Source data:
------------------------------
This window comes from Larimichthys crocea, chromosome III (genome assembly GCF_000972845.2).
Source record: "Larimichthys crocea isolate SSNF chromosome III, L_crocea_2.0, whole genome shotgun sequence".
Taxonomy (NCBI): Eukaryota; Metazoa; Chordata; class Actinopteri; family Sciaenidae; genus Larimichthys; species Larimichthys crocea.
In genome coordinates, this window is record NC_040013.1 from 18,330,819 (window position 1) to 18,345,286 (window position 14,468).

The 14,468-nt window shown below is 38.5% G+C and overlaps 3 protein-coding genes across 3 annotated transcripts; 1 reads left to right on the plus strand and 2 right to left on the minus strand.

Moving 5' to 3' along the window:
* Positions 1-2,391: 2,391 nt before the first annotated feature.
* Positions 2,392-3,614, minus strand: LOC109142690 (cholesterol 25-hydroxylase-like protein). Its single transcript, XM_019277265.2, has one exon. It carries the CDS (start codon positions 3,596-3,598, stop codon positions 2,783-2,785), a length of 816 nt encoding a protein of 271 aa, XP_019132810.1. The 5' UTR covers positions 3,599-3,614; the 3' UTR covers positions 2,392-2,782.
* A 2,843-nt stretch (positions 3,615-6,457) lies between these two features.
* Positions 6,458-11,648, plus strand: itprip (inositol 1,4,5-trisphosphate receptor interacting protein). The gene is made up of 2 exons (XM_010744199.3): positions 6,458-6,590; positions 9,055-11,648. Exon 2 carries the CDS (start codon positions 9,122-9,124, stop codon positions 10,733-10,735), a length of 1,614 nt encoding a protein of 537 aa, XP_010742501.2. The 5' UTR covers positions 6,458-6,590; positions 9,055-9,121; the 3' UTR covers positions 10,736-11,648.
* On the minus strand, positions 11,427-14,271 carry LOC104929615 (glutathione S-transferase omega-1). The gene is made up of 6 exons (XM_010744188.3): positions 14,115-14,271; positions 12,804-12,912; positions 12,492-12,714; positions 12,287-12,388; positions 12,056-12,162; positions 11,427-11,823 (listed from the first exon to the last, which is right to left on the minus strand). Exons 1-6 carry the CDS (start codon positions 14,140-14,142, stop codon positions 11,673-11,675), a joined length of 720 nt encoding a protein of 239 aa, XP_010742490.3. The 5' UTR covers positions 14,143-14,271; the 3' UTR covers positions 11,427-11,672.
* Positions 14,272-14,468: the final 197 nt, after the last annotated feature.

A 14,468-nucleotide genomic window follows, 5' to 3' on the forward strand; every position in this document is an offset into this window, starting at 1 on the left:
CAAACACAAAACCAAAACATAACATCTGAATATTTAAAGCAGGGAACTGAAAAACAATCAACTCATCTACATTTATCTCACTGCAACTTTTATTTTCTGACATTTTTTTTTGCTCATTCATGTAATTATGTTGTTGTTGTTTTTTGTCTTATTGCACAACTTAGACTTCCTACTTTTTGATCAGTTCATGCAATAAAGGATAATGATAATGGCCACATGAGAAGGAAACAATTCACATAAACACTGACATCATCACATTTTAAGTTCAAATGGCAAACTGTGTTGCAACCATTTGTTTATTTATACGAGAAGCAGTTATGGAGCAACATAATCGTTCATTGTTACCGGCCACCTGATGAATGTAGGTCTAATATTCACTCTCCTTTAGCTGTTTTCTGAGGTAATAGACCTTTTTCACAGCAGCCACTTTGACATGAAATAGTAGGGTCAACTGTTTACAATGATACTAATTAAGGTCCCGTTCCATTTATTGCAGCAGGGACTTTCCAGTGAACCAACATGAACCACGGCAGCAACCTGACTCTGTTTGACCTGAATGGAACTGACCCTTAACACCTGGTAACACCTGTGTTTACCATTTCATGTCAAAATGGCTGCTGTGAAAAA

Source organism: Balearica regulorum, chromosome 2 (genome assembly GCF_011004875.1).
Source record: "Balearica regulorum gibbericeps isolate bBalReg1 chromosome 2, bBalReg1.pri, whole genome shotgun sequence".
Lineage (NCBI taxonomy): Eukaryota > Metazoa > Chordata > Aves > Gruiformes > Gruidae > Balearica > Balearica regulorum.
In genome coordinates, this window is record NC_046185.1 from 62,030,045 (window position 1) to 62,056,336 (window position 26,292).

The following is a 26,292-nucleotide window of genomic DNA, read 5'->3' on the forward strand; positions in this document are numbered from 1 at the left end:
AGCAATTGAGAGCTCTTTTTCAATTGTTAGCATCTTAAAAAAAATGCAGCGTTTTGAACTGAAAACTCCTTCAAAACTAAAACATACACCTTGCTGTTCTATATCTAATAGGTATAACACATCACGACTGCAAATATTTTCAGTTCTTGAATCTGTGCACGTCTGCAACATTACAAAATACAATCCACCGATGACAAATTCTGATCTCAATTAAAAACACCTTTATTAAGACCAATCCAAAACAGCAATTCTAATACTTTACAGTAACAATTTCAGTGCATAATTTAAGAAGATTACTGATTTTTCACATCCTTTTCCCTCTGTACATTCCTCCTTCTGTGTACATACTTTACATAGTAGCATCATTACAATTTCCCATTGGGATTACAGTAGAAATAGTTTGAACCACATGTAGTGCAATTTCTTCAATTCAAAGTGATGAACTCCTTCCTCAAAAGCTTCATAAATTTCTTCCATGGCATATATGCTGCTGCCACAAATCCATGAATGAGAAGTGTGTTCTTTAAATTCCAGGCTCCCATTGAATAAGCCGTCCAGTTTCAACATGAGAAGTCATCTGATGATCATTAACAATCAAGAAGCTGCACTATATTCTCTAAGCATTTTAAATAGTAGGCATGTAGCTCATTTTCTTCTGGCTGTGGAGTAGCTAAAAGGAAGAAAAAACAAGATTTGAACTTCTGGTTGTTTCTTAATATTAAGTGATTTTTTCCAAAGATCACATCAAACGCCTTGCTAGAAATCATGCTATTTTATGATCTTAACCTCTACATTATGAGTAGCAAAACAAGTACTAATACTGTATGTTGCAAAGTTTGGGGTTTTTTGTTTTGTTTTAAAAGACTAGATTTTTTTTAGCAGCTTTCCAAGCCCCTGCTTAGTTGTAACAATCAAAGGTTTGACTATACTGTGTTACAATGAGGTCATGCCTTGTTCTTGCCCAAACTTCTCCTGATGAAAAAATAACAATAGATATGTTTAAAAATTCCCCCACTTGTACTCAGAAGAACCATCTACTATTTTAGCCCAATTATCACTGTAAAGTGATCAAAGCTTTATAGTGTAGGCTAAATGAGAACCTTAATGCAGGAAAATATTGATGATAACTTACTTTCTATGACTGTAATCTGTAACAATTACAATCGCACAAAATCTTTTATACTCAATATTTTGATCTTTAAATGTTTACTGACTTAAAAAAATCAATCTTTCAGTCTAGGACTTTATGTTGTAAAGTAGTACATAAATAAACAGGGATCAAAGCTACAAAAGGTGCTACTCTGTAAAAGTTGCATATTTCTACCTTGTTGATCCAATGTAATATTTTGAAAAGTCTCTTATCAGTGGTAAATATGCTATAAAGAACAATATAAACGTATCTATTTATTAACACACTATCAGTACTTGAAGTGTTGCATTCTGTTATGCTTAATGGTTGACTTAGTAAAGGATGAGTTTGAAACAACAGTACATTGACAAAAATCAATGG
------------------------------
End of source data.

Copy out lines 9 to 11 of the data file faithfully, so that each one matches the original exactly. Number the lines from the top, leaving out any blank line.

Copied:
* A 2,843-nt stretch (positions 3,615-6,457) lies between these two features.
* Positions 6,458-11,648, plus strand: itprip (inositol 1,4,5-trisphosphate receptor interacting protein). The gene is made up of 2 exons (XM_010744199.3): positions 6,458-6,590; positions 9,055-11,648. Exon 2 carries the CDS (start codon positions 9,122-9,124, stop codon positions 10,733-10,735), a length of 1,614 nt encoding a protein of 537 aa, XP_010742501.2. The 5' UTR covers positions 6,458-6,590; positions 9,055-9,121; the 3' UTR covers positions 10,736-11,648.
* On the minus strand, positions 11,427-14,271 carry LOC104929615 (glutathione S-transferase omega-1). The gene is made up of 6 exons (XM_010744188.3): positions 14,115-14,271; positions 12,804-12,912; positions 12,492-12,714; positions 12,287-12,388; positions 12,056-12,162; positions 11,427-11,823 (listed from the first exon to the last, which is right to left on the minus strand). Exons 1-6 carry the CDS (start codon positions 14,140-14,142, stop codon positions 11,673-11,675), a joined length of 720 nt encoding a protein of 239 aa, XP_010742490.3. The 5' UTR covers positions 14,143-14,271; the 3' UTR covers positions 11,427-11,672.